There are over 26,000 kids in Cuyahoga County with some sort of disability. Many of them are unable to play on their local playgrounds because of their challenges. Just because a place is wheelchair accessible does not make it a place that wheelchair bound children can play.
Preston’s H.O.P.E., a 60,000 square foot outdoor play facility was built so that disabled children and their friends and brothers and sisters can all play together. This open to the public facility in Beachwood, Ohio includes play equipment for children with a multitude of disabilities; wheelchair bound, as well as sight and hearing impaired.
There are slides with transfer decks so that children in wheelchairs can use the equipment. Broad ramps allow kids to navigate up high, something many have never had the opportunity to do before.
The park is also full of sound; train whistles, water and such so that sight impaired kids can independently make their way through the playground.
Hearing impaired children can play in the village houses, and still communicate with their family through the wide windows.
Preston Fisher, born with Spinal Muscular Atrophy inspired the creation of this playground. He sadly died December 12, 2008 during a surgical procedure at the Cleveland Clinic. He was only 11 years old.
He dreamt of being able to play with other kids. His family determined that other children in the area had the same hopes and dreams. They set out to raise money for this facility. Over $3,000,000 was raised and the park was open to the public. Disabled children can now have the opportunity to go up high, play, feel movement, experience the same things as their friends.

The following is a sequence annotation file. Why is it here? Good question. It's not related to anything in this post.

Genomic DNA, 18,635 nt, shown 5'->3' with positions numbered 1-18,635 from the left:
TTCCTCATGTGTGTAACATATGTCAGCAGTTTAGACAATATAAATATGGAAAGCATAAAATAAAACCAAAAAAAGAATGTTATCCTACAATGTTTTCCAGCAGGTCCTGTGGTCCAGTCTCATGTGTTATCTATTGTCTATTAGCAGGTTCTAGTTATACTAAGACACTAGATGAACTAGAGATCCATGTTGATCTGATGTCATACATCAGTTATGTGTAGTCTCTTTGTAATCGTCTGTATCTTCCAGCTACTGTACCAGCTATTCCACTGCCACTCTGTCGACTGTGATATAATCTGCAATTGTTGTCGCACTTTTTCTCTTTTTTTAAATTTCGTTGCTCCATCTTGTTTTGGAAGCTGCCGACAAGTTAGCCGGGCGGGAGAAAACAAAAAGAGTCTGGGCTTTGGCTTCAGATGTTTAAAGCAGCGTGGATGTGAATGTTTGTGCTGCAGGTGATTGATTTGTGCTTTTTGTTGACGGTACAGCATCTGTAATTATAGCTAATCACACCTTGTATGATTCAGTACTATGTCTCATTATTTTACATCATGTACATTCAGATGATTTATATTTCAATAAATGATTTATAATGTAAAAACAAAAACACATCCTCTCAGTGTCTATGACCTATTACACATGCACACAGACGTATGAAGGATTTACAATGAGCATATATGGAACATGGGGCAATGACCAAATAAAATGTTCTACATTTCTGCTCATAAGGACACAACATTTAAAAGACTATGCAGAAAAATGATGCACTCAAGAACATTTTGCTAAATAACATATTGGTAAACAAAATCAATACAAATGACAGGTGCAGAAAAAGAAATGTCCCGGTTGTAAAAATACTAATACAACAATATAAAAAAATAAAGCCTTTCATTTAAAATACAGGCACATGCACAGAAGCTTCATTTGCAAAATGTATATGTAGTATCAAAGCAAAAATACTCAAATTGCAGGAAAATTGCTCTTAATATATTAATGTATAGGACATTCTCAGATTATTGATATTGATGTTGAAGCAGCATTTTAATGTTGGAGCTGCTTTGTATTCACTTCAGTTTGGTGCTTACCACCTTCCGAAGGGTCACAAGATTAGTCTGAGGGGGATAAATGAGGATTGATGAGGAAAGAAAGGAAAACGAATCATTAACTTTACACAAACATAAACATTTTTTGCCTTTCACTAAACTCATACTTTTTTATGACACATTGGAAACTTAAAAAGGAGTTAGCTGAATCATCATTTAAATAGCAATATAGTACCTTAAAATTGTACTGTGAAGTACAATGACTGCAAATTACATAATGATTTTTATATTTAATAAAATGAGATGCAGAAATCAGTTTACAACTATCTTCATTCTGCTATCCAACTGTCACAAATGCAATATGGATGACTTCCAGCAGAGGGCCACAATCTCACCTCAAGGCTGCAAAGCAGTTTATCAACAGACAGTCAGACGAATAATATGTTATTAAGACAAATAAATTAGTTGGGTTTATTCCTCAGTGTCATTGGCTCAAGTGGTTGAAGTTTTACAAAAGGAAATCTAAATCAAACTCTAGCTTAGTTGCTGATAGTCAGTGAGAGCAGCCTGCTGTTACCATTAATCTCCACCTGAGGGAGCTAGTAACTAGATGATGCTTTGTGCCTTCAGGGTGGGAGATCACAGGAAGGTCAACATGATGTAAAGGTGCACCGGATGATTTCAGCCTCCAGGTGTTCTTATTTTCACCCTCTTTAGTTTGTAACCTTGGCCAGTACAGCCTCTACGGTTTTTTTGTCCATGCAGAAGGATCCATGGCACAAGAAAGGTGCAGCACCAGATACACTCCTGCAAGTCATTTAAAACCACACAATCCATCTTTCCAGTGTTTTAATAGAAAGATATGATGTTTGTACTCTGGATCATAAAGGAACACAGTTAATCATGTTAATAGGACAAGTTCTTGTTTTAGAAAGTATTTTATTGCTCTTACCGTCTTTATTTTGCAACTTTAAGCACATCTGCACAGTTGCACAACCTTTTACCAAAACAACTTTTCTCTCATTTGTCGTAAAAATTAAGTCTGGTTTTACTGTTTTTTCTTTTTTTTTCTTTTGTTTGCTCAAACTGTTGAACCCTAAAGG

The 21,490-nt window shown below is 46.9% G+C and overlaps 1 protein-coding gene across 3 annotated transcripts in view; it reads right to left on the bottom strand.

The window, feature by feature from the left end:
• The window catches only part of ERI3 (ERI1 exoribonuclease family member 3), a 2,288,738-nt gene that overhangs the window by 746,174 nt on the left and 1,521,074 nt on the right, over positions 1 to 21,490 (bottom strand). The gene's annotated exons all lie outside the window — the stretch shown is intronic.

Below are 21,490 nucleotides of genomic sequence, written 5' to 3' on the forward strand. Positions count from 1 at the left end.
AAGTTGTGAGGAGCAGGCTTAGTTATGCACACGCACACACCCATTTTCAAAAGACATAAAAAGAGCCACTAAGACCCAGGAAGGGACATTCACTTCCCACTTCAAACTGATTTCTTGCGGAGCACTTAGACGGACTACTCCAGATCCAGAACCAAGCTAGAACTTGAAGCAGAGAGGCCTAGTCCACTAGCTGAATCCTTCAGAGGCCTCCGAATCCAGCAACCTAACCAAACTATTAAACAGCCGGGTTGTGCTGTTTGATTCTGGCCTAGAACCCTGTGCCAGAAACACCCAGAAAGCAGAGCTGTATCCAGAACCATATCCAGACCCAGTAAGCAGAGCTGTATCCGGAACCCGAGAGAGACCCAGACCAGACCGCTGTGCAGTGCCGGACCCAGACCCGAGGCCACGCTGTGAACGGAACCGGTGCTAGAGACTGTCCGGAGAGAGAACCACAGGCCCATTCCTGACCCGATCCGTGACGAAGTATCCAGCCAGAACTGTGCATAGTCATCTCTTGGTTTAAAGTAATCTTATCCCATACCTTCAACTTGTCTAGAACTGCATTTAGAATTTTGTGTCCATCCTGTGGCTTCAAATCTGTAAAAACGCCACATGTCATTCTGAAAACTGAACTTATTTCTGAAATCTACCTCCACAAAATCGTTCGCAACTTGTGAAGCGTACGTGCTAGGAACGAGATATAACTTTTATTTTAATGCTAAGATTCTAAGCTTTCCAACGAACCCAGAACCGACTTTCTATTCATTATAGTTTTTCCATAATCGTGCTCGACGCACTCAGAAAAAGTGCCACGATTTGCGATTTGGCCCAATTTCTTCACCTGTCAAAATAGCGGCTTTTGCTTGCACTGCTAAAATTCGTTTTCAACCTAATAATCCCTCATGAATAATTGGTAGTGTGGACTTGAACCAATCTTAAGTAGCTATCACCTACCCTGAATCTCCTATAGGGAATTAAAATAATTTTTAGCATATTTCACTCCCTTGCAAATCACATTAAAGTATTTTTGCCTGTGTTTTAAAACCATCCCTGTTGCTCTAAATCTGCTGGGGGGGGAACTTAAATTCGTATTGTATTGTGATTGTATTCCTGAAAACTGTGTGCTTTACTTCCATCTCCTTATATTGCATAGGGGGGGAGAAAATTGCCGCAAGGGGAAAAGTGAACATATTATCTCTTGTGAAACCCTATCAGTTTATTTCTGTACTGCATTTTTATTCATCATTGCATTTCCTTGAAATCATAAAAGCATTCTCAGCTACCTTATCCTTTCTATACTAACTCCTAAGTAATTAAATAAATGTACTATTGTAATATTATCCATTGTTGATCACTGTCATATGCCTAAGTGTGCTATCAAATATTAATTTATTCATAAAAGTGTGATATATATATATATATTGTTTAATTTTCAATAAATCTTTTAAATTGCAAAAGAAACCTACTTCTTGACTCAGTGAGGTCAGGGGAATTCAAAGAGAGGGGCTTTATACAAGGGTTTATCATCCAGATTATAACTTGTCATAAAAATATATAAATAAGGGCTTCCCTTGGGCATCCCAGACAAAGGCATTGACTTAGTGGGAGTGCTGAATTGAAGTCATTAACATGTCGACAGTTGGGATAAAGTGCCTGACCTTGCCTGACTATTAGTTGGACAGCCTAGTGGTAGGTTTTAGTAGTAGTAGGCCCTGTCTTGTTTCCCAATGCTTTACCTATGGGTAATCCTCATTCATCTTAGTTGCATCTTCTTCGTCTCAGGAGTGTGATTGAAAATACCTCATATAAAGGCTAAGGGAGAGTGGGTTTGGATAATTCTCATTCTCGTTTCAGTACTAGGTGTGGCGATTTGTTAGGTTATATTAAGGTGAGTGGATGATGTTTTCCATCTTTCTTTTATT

Located on the property of Mandel Jewish Community Center, Preston’s Hope is open to the public from 6 AM until 10 PM. Pavilions employ a first come first serve policy, they do not take reservations. It is recommended on their website, that if you bring a large group of 25 or more, a donation is suggested. Another important note, the restrooms are closed from November to April.
United Cerebral Palsy, The Cleveland Hearing and Speech Center, The March of Dimes, and Youth Challenge all support this beneficial facility.
Aside from the physical benefits of play, self esteem and social skills are nurtured while visiting Preston’s Hope. Kids can challenge themselves, use their imagination and show off their accomplishments. All normal behaviors for children and important to their development, but often hard to accomplish if not given some time for free play.
The Mandel JCC
26001 South Woodland Rd.
Beachwood, OH 44122
Preston’s Hope – http://www.prestonshope.com/need.htm
United Cerebral Palsy – http://www.ucpcleveland.org/home2.asp
The Cleveland Hearing and Speech Center – http://www.chsc.org/ME2/Default.asp